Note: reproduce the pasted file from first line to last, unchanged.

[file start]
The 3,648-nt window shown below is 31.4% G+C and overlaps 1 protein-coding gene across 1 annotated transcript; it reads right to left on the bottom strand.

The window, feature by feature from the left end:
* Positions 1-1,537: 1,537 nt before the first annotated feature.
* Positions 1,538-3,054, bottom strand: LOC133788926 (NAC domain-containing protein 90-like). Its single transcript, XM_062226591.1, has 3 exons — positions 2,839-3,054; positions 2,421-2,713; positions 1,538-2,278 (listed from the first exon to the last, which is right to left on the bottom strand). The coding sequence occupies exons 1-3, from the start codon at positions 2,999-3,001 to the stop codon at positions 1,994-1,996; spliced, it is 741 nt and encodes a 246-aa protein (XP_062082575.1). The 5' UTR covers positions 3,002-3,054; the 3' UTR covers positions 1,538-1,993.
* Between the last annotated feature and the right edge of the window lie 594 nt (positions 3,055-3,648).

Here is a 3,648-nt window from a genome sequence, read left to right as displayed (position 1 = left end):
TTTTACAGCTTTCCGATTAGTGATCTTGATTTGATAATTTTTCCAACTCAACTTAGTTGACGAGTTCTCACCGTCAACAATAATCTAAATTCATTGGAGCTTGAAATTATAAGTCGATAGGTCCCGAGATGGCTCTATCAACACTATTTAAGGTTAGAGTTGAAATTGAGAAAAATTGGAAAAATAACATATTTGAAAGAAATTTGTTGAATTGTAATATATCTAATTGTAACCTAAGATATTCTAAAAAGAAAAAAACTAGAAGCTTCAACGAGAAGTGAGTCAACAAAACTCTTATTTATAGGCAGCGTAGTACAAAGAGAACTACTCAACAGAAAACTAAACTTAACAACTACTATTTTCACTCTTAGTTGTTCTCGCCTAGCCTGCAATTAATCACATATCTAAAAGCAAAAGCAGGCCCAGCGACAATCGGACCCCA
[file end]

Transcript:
The 3,648-nt window shown below is 31.4% G+C and overlaps 1 protein-coding gene across 1 annotated transcript; it reads right to left on the bottom strand.

The window, feature by feature from the left end:
* Positions 1-1,537: 1,537 nt before the first annotated feature.
* Positions 1,538-3,054, bottom strand: LOC133788926 (NAC domain-containing protein 90-like). Its single transcript, XM_062226591.1, has 3 exons — positions 2,839-3,054; positions 2,421-2,713; positions 1,538-2,278 (listed from the first exon to the last, which is right to left on the bottom strand). The coding sequence occupies exons 1-3, from the start codon at positions 2,999-3,001 to the stop codon at positions 1,994-1,996; spliced, it is 741 nt and encodes a 246-aa protein (XP_062082575.1). The 5' UTR covers positions 3,002-3,054; the 3' UTR covers positions 1,538-1,993.
* Between the last annotated feature and the right edge of the window lie 594 nt (positions 3,055-3,648).

Here is a 3,648-nt window from a genome sequence, read left to right as displayed (position 1 = left end):
TTTTACAGCTTTCCGATTAGTGATCTTGATTTGATAATTTTTCCAACTCAACTTAGTTGACGAGTTCTCACCGTCAACAATAATCTAAATTCATTGGAGCTTGAAATTATAAGTCGATAGGTCCCGAGATGGCTCTATCAACACTATTTAAGGTTAGAGTTGAAATTGAGAAAAATTGGAAAAATAACATATTTGAAAGAAATTTGTTGAATTGTAATATATCTAATTGTAACCTAAGATATTCTAAAAAGAAAAAAACTAGAAGCTTCAACGAGAAGTGAGTCAACAAAACTCTTATTTATAGGCAGCGTAGTACAAAGAGAACTACTCAACAGAAAACTAAACTTAACAACTACTATTTTCACTCTTAGTTGTTCTCGCCTAGCCTGCAATTAATCACATATCTAAAAGCAAAAGCAGGCCCAGCGACAATCGGACCCCA